Sean Beckwith: A permanent fact of life in Aspen

Affordable housing stories are to The Aspen Times what LeBron James content is to ESPN. If we were a 24/7 take outlet that incessantly searched for clicks, the affordable housing crisis would lead “First Take” every day that Lauren Boebert doesn’t.

I don’t watch those shows so my satyr with this isn’t what it should be, but I imagine Steven A. Smith and whoever is playing the Skip Bayless troll part would take opposite positions on density of projects, placement, Lee Mulcahy and the very idea of subsidies.

The cable news analogy/version of this column definitely has a fake Tucker Carlson “I’m not saying people who occupy affordable housing are dirty, burnt out, drug addicts, but let’s explore that notion further …” storyline that probably ends with me getting fired for fake Tucker saying something too racist.

However, that characterization of people who occupy affordable housing as somehow uncouth is a thing that has happened, is currently happening and will likely be used as reasoning to deny housing proposals in the future.

The current one is the 1020 E. Cooper Ave. project that was denied by Aspen’s Historical Preservation Commission, which said the proposal was too dense. The developer appealed the ruling, which will be reviewed Tuesday.

Here’s developer Jim DeFrancia on the HPC’s decision from Carolyn Sackariason’s story on March 1:

“‘I was shocked,” DeFrancia said of HPC’s vote. “When you file an application that is fully compliant, it meets the code, it follows the Aspen Area Community Plan and fits in with public policy, what’s not to like?’

Nearby residents of the property said in their public comments they were concerned the residents of the units, local qualified workers, would disrupt the neighborhood with noise, trash and pot smoking, to name a few objections.

They asked for a smaller project with fewer people.

‘The public comments were preposterous,’ DeFrancia said. ‘There were ridiculous judgments about the character of the people living there.’”

Appalling broad generalizations aside, let’s look at density. It’s not so much that the project would sleep 13, it’s that it would house 13. These vacation homes can and sometimes do comfortably sleep 13.

While I’m sure there are plenty of houses in Aspen that are appropriately sized for the lot they’re on, there are a number of properties with houses so massive that there’s no yard to speak of on the lot.

This idea that a proposal is somehow not in line with Aspen’s character because it’s maximizing the space provided is the antithesis of what a lot of private homeowners have done. I understand there’s difference between a resident and a guest, but your behemoth isn’t less offensive because 11 of those 13 beds aren’t occupied year-round.

Now, a quick check on how more cars would affect the city’s parking problem. After further review, yup, still a shit show. Parking issues will never be fixed in Aspen. How long has parking been an issue in New York? If there was some magic trick to create more parking spaces, cities that have had a dearth of parking for decades would’ve figured it out by now. There’s a Nobel Peace Prize in the pot of gold at the end of the fairy tale rainbow for whomever fixes not just Aspen’s parking shortage but any parking shortage.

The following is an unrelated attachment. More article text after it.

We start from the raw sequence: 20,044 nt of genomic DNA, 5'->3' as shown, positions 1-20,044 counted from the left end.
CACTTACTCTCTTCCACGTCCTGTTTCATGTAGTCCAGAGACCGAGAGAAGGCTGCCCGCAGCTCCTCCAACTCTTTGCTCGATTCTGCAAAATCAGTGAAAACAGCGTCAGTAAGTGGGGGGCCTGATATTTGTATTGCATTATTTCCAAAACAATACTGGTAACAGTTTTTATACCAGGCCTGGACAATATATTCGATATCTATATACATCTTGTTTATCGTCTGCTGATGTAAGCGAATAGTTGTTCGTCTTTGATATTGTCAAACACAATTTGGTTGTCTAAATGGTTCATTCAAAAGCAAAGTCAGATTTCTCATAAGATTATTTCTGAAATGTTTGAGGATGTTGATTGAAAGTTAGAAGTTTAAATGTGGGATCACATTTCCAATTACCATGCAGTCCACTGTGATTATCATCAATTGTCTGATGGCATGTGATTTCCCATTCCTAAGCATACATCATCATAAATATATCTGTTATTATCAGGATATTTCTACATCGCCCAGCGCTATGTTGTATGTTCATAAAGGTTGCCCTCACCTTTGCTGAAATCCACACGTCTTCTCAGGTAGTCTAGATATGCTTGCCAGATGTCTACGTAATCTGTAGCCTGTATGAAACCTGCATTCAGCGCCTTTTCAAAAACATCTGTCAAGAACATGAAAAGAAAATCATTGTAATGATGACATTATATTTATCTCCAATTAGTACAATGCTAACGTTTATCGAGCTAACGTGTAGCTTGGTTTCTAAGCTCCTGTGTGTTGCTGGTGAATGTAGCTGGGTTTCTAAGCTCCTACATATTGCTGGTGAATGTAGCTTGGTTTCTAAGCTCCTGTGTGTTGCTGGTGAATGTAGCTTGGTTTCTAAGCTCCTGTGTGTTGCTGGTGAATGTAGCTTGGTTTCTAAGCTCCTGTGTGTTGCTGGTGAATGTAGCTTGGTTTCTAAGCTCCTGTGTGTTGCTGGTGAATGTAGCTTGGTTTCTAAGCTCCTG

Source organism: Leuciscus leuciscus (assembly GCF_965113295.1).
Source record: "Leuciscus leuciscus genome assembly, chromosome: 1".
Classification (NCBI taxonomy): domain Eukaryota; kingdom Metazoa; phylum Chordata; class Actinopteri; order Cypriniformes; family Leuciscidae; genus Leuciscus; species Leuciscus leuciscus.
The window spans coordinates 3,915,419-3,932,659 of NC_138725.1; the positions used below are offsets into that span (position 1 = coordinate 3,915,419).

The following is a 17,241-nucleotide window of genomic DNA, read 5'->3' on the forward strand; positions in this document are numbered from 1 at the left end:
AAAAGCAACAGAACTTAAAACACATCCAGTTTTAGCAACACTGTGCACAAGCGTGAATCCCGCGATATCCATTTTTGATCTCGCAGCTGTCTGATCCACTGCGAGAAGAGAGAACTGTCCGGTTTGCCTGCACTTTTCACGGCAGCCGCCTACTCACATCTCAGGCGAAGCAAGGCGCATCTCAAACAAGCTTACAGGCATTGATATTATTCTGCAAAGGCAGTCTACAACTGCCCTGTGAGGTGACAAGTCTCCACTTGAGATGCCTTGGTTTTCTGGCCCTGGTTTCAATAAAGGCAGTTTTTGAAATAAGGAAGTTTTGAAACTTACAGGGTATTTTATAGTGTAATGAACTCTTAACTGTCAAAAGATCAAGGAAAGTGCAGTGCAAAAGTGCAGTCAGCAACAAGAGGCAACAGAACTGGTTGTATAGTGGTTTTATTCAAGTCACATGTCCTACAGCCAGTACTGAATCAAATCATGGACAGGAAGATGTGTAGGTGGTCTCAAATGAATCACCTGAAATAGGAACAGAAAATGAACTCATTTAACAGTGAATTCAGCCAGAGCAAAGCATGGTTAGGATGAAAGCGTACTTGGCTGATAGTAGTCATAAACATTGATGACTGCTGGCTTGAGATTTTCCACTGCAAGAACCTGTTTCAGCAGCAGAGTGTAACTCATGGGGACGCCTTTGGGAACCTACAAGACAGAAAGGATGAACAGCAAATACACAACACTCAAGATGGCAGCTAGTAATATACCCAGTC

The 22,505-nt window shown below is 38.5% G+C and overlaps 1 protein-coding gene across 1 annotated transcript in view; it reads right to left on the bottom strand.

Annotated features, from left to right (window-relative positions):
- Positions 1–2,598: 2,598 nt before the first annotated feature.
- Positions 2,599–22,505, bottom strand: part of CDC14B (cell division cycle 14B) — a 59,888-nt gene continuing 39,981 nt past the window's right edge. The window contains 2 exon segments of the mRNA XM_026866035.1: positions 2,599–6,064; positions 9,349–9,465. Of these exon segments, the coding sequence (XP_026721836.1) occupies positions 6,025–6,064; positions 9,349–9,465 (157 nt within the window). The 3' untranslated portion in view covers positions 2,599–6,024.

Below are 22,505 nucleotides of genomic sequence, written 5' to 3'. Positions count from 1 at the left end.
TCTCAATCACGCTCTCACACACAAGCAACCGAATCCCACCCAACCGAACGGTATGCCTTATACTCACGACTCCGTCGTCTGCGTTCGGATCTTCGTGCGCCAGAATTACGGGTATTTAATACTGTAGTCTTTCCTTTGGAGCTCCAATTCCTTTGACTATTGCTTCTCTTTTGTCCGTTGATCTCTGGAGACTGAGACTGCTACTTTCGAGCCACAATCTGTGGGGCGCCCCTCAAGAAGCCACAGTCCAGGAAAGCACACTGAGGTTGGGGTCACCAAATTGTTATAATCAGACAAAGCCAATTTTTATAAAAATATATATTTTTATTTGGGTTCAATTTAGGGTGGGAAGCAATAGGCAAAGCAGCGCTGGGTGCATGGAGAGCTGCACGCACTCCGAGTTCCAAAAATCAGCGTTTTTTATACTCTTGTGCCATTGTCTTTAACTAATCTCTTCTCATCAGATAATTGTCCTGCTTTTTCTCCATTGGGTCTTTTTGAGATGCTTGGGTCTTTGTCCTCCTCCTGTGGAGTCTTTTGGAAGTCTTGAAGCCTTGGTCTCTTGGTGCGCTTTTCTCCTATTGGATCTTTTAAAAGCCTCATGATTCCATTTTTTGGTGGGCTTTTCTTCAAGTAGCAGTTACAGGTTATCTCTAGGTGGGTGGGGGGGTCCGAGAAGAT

And finally, regarding the broad generalization about occupants of affordable housing, I’d invite you over to see that I don’t live in squalor, but I don’t think we’d get along so rain check. I’d like to meet the people who decorate their homes with garbage. Honestly, the would-be neighbors should be happy their next-door neighbors have experience keeping trash locked up and away from the prying paws of black bears.

If it’s like an HOA thing where you don’t like your neighbors leaving their toys out, that’s unreasonable. The only thing more rare than affordable housing in Aspen is affordable housing in Aspen with enough storage. Yeah, some skis and a kayak might be on a deck, so what?

As far as my favorite, favorite, favorite, favorite times infinite complaint about the hard-partying, loud, pot-smoking people of our fair affordable housing goes, can we not? Who does more partying: People on vacation or people working 40 hours a week?

Even the most cocaine-enhanced local will be absent for part of your life five days a week. Take a look around at the people we so willingly welcome: Front Range bro brahs bump EDM at all hours; that sweet Southern family puts back more bourbon in a week than I do in a season, and I like bourbon; ask a budtender how many locals they’ve seen go on a Toy-R-Us-type shopping spree; and small children tend to scream very loud when they’re having fun (but also in general). (I can’t defend some of these ultra-seasonal housing complexes — Club Commons, Burlingame, etc. — because when you foster a dorm-like atmosphere, you’re going to get dorm-like residents.)

The very first piece I wrote for The Aspen Times five or six years ago was a guest column about the eternal search for affordable housing in Aspen, and in the years since, not much has changed. I hate repeating topics to the point that I’ve written some objectively terrible columns solely to avoid ranting about the same five subjects.

The reason affordable housing is so paramount is because people are what gives a place its character. What makes an Aspenite is an outsized dedication to the mountains and the lifestyle they provide, a little weirdness and a willingness to deal with the tradeoffs that come with high cost of living. That last one wasn’t always such a burdensome requisite, but now, it’s as unavoidable as LeBron on ESPN.

Sean Beckwith is a copy editor at The Aspen Times. Reach him at